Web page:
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ESF initiative to re-energise mathematics teaching

August 30, 2008 Mathematics is the only truly universal language. It describes the world and facilitates the vast majority of our advances in understanding. Mathematics underpins education: the only surefire cure to the world’s ills. Mathematics teaching is as vital as ever both in support of key fields such as life sciences, alternative energy development, or information technology, and also through its unique ability to develop problem solving skills. It should be highly relevant not just for the elite few but for all people in education. Recent research has shown that school students’ mathematical achievement is directly influenced by the students’ beliefs about mathematics and its teaching, teachers’ beliefs about mathematics and its teaching, and the ways in which teachers initiate and sustain learning opportunities. An attempt to re-energise mathematics teaching in Europe is being made in a new European Science Foundation (ESF) project examining a range of factors thought to influence achievement.  Read More

Plastic Active-Matrix SVGA flexible e-paper Display

December 6, 2005 Plastic electronics developer Plastic Logic has developed the world's largest flexible organic active matrix display. The display consists of a flexible, high resolution, printed active-matrix backplane driving an electronic paper frontplane from E Ink Corporation. The display will be publicly shown at the 12th International Displays Workshop in Takamatsu, Japan tomorrow. The displays are 10" diagonal SVGA (600 by 800) with 100ppi resolution and 4 levels of greyscale. The thickness of the display when laminated with E Ink Imaging Film is less than 0.4mm. The backplane substrate is made from low temperature PET supplied by DuPont Teijin Films which is more flexible and easier to handle than alternatives such as thin glass or steel foil.  Read More

After you read this, you will know less ...

August 9, 2005 Even the most ignorant cannot know less than nothing. After all, negative knowledge makes no sense. But, although this may be true in the everyday world we are accustomed to, it has been discovered that negative knowledge does exist in the quantum world. Small objects such as atoms, molecules and electrons behave radically different than larger objects -- they obey the laws of quantum mechanics. What could negative knowledge possibly mean? In short, after I tell you negative information, you will know less. Such strange situations can occur because what it means to know something is very different in the quantum world. In the quantum world, we can know too much, and it is in these situations where one finds negative knowledge. Negative knowledge (or more precisely negative information) turns out to be precisely the right amount to cancel the fact that we know too much. While all this might appear to be very mysterious, negative information can be put on a rigorous footing as can be found by visiting the homepage of quantum physicist, Jonathan Oppenheim at Cambridge University.  Read More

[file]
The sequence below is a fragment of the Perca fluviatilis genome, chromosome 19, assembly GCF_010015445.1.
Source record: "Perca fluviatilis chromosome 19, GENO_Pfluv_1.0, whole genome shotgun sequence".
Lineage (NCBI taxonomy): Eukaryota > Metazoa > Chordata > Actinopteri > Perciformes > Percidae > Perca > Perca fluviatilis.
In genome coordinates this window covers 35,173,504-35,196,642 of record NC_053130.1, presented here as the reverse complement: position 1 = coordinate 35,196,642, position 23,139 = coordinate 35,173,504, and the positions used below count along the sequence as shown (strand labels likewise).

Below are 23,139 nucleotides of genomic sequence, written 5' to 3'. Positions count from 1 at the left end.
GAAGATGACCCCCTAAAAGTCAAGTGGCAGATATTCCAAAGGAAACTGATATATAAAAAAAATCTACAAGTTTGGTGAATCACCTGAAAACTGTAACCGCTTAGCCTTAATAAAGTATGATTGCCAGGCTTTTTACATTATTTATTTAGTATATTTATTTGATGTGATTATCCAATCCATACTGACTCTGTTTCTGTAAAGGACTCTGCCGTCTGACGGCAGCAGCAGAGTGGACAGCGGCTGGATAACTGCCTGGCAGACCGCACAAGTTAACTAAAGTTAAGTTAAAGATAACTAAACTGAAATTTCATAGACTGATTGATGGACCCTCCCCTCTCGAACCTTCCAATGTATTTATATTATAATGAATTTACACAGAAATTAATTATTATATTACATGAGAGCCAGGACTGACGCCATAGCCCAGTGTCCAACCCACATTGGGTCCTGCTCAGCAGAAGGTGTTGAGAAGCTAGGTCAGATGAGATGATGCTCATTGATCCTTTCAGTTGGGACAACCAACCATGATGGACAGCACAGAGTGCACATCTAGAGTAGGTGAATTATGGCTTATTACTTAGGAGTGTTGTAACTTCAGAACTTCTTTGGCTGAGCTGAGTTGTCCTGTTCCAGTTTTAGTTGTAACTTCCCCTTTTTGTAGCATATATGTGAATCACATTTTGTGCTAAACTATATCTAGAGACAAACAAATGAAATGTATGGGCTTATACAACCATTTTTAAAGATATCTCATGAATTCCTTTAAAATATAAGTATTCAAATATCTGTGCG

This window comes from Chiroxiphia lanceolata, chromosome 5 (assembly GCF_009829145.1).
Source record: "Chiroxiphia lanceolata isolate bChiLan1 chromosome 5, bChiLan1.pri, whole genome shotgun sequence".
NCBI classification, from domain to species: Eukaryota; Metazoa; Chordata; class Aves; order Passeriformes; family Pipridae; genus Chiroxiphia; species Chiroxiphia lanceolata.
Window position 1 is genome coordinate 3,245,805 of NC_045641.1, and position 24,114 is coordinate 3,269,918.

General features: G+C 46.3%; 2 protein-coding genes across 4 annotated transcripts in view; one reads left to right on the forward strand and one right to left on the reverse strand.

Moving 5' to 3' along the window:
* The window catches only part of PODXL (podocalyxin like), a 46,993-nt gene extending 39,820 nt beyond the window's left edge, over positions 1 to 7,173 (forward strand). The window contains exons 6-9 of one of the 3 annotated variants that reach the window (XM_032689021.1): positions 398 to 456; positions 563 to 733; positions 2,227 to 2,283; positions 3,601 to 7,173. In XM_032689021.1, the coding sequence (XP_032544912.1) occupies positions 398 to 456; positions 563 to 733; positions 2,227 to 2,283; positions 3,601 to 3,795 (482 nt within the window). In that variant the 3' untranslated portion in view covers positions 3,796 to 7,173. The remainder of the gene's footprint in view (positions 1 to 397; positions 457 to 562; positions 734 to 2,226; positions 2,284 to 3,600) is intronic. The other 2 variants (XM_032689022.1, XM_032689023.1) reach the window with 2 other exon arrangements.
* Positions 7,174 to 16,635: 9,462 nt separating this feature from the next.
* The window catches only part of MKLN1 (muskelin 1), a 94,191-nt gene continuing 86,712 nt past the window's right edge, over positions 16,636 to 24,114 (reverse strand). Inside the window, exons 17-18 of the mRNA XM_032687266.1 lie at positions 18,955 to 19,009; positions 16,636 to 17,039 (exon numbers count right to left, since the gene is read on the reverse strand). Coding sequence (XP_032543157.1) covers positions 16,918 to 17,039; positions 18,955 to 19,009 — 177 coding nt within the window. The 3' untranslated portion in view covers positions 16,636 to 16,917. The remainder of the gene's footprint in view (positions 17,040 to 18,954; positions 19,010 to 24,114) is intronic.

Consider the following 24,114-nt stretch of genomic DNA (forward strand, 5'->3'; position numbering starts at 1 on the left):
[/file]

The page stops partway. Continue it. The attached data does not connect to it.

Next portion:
The Silent Aircraft initiative

March 28 2005 The Cambridge-MIT Institute has begun a fascinating initiative that brings together leading academics from Cambridge University and the Massachusetts Institute of Technology (MIT) with leaders in the civil aerospace and aviation industry to develop the design for a plane that is radically quieter than current passenger aircraft. CMI’s ‘Silent Aircraft’ project has a bold aim: to discover ways to reduce aircraft noise dramatically, to the point where it would be virtually unnoticeable to people outside the airport perimeter. This initiative is bringing together leading academics from Cambridge University and the Massachusetts Institute of Technology (MIT) with representatives from all parts of the civil aerospace/aviation industry. This unique community will be working together, sharing knowledge and developing the design for an aircraft whose noise emissions would barely be heard above the background noise level in a typical built-up area.  Read More

Holographic projection coming to laptops, PDAs and mobile phones

A new ground-breaking holographic 2D projection technology could result in a new generation of pocket-sized digital video projectors and miniature projection displays incorporated into other handheld devices. Digital video projectors produce large, high quality images are becoming increasingly popular as they grow cheaper with mass production, but the technology is limited in its miniaturisation, preventing projectors from being incorporated mobile device markets. Holographic projection of 2D (rather than 3D) images represents a compelling alternative to conventional image projection. Video projectors based on this holographic technology can be made very small so a projector could be integrated into a laptop, a PDA, or even a mobile phone.  Read More

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